Over a decade of benign interest rates and moderate inflation made equity markets the most preferred asset class and growth investing the widely followed investment strategy. But times are changing. The inflationary tiger is on the prowl and so are interest rates, both giving sleepless nights to global investors. The scariest cat has got the bulls running for cover while bears come out of hibernation.
Rise of the retail investors in recent times was dubbed as the biggest strength of the Indian market by policymakers and market veterans. But the same strength can turn into an Achilles heel for Indian equities.
Today’s average investor has mostly witnessed bull runs of the stock market ruled by benign interest rates. Out of the 9 crore demat accounts in India, only 2.1 crore demat accounts existed in FY13, and 55% were opened after FY20. When the bears emerge from hibernation due to anti-inflationary measures, the nouveau investors pose the risk of fleeing in droves.
Between FY13 and FY20, incremental growth of retail investors was in low single digits, the highest being in FY20 when 50 lakh new demat accounts were opened. But from FY21, equity investing picked up and 1.4 crore new demat accounts were opened in that year. In FY22, a record 3.5 crore new demat accounts were opened.
Technically, Indian stock market is still a few percentage points away from being termed as ‘bear market’. The current fall makes an average investor wonder where to hide his hard earned money in these tough times. From its peak of 18,604 in October 2021, the market has shed 2,795 points mainly on the back of persistent selling by foreign institutional investors (FIIs) who withdrew a record $20.8 billion in the current calendar year.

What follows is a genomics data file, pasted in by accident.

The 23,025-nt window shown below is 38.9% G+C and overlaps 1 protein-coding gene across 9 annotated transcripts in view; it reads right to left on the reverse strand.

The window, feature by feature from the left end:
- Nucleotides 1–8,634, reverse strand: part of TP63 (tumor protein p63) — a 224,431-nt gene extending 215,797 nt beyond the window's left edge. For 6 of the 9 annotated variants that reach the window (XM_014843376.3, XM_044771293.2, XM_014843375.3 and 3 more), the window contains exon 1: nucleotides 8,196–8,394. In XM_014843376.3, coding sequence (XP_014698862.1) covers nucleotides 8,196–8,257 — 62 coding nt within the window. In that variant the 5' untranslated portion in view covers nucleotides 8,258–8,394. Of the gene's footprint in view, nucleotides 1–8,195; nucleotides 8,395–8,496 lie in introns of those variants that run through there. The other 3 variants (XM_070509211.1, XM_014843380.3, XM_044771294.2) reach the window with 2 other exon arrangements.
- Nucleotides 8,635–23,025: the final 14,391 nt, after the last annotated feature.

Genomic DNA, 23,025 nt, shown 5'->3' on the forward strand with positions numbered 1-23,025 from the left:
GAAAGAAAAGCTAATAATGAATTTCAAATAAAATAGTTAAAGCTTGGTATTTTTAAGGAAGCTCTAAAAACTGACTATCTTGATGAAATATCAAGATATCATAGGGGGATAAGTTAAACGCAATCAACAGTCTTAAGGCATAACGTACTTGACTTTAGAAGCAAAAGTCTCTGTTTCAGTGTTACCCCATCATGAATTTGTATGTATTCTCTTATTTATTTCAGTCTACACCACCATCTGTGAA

Retail has provided a depth to Indian markets and rise of retail investors in the last two years gave a soft landing to equities as FIIs selling was neatly absorbed by the retail crowd. As per a BNP Paribas India report dated May 03, between December 2020 and March 2022, FIIs withdrew ₹1 lakh crore while retail investors poured ₹1.9 lakh crore into Indian equities.
The report stated that individual retail investors’ holding in the NSE listed universe inched up to a 58-quarter high of 9.7% as of December 2021. On the contrary FIIs investment is in declining mode. FII holding in NSE 500 stocks expanded from approx 13% to 21% between 2004 and 2015. But in the March quarter, it declined to 19.5% of NSE 500 market capitalisation.
Between 2017-19, retail investors were net sellers but with the rise of demat accounts, the retail category turned into net buyers of the market in 2020 that strengthened in 2021 as the market rebound bolstered sentiments. But with the steep decline in the market in the past one month, questions are being asked about retail patience and persistence.
Speaking with Fortune India, Dhiraj Relli, MD and CEO, HDFC Securities, says the incremental growth of retail investors will slow down in next few years. “I think people who are interested in equities have already opened accounts and we can see a slowdown in demat openings,” he opines.